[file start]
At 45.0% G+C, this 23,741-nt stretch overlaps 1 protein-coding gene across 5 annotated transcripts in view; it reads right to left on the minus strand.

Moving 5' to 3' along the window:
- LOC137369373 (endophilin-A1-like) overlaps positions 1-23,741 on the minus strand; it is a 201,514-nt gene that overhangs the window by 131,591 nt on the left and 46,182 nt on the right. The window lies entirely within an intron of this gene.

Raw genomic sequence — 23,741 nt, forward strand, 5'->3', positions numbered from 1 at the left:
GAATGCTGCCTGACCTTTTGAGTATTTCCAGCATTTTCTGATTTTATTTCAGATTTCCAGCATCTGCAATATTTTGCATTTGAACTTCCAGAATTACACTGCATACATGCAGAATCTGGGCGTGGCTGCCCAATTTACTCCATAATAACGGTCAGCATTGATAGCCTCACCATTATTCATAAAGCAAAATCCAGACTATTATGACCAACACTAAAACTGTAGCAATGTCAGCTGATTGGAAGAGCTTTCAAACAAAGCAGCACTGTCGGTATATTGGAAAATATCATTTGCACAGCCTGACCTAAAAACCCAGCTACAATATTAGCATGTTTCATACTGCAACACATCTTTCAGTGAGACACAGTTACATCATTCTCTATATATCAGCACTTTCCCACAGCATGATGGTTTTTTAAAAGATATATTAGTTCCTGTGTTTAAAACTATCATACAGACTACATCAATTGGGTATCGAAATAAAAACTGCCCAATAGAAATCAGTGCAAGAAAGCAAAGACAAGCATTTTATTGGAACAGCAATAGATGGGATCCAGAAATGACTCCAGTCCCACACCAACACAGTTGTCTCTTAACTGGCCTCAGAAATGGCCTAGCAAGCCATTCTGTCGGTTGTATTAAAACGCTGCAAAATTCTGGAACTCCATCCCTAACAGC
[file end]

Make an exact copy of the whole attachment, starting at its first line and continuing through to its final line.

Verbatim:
At 45.0% G+C, this 23,741-nt stretch overlaps 1 protein-coding gene across 5 annotated transcripts in view; it reads right to left on the minus strand.

Moving 5' to 3' along the window:
- LOC137369373 (endophilin-A1-like) overlaps positions 1-23,741 on the minus strand; it is a 201,514-nt gene that overhangs the window by 131,591 nt on the left and 46,182 nt on the right. The window lies entirely within an intron of this gene.

Raw genomic sequence — 23,741 nt, forward strand, 5'->3', positions numbered from 1 at the left:
GAATGCTGCCTGACCTTTTGAGTATTTCCAGCATTTTCTGATTTTATTTCAGATTTCCAGCATCTGCAATATTTTGCATTTGAACTTCCAGAATTACACTGCATACATGCAGAATCTGGGCGTGGCTGCCCAATTTACTCCATAATAACGGTCAGCATTGATAGCCTCACCATTATTCATAAAGCAAAATCCAGACTATTATGACCAACACTAAAACTGTAGCAATGTCAGCTGATTGGAAGAGCTTTCAAACAAAGCAGCACTGTCGGTATATTGGAAAATATCATTTGCACAGCCTGACCTAAAAACCCAGCTACAATATTAGCATGTTTCATACTGCAACACATCTTTCAGTGAGACACAGTTACATCATTCTCTATATATCAGCACTTTCCCACAGCATGATGGTTTTTTAAAAGATATATTAGTTCCTGTGTTTAAAACTATCATACAGACTACATCAATTGGGTATCGAAATAAAAACTGCCCAATAGAAATCAGTGCAAGAAAGCAAAGACAAGCATTTTATTGGAACAGCAATAGATGGGATCCAGAAATGACTCCAGTCCCACACCAACACAGTTGTCTCTTAACTGGCCTCAGAAATGGCCTAGCAAGCCATTCTGTCGGTTGTATTAAAACGCTGCAAAATTCTGGAACTCCATCCCTAACAGC